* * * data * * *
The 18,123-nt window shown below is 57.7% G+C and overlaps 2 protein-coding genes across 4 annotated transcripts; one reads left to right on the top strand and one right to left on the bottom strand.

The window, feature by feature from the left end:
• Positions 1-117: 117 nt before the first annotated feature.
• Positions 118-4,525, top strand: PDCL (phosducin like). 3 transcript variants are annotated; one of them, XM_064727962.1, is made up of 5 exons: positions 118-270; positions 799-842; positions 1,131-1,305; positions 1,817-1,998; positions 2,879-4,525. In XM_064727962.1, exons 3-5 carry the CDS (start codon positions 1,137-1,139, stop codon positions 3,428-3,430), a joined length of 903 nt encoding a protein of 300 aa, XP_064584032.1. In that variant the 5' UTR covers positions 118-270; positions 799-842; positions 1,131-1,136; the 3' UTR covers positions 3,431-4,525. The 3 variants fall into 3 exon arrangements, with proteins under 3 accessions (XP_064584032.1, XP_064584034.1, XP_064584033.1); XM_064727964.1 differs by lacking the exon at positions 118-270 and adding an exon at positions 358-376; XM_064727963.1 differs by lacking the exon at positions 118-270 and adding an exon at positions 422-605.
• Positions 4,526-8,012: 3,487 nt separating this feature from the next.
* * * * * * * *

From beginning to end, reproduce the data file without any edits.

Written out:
The 18,123-nt window shown below is 57.7% G+C and overlaps 2 protein-coding genes across 4 annotated transcripts; one reads left to right on the top strand and one right to left on the bottom strand.

The window, feature by feature from the left end:
• Positions 1-117: 117 nt before the first annotated feature.
• Positions 118-4,525, top strand: PDCL (phosducin like). 3 transcript variants are annotated; one of them, XM_064727962.1, is made up of 5 exons: positions 118-270; positions 799-842; positions 1,131-1,305; positions 1,817-1,998; positions 2,879-4,525. In XM_064727962.1, exons 3-5 carry the CDS (start codon positions 1,137-1,139, stop codon positions 3,428-3,430), a joined length of 903 nt encoding a protein of 300 aa, XP_064584032.1. In that variant the 5' UTR covers positions 118-270; positions 799-842; positions 1,131-1,136; the 3' UTR covers positions 3,431-4,525. The 3 variants fall into 3 exon arrangements, with proteins under 3 accessions (XP_064584032.1, XP_064584034.1, XP_064584033.1); XM_064727964.1 differs by lacking the exon at positions 118-270 and adding an exon at positions 358-376; XM_064727963.1 differs by lacking the exon at positions 118-270 and adding an exon at positions 422-605.
• Positions 4,526-8,012: 3,487 nt separating this feature from the next.